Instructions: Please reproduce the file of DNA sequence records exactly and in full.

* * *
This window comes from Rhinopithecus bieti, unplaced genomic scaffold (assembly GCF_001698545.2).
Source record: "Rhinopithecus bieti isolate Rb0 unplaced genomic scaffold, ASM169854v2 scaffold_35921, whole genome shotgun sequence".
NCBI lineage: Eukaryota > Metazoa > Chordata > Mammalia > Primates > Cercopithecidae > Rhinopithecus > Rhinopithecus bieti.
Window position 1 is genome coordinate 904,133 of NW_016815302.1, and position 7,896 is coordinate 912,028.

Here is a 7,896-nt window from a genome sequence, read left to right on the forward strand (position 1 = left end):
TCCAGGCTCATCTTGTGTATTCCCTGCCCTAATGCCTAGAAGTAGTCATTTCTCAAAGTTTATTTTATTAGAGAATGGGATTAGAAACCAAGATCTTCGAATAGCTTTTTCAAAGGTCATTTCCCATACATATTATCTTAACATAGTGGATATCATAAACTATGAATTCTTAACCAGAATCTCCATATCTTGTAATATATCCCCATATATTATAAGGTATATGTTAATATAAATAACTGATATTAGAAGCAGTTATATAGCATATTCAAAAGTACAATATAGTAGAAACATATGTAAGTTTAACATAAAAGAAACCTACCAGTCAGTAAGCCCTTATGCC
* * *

This window comes from Rhinopithecus bieti, unplaced genomic scaffold (assembly GCF_001698545.2).
Source record: "Rhinopithecus bieti isolate Rb0 unplaced genomic scaffold, ASM169854v2 scaffold_35921, whole genome shotgun sequence".
NCBI lineage: Eukaryota > Metazoa > Chordata > Mammalia > Primates > Cercopithecidae > Rhinopithecus > Rhinopithecus bieti.
Window position 1 is genome coordinate 904,133 of NW_016815302.1, and position 7,896 is coordinate 912,028.

Here is a 7,896-nt window from a genome sequence, read left to right on the forward strand (position 1 = left end):
TCCAGGCTCATCTTGTGTATTCCCTGCCCTAATGCCTAGAAGTAGTCATTTCTCAAAGTTTATTTTATTAGAGAATGGGATTAGAAACCAAGATCTTCGAATAGCTTTTTCAAAGGTCATTTCCCATACATATTATCTTAACATAGTGGATATCATAAACTATGAATTCTTAACCAGAATCTCCATATCTTGTAATATATCCCCATATATTATAAGGTATATGTTAATATAAATAACTGATATTAGAAGCAGTTATATAGCATATTCAAAAGTACAATATAGTAGAAACATATGTAAGTTTAACATAAAAGAAACCTACCAGTCAGTAAGCCCTTATGCC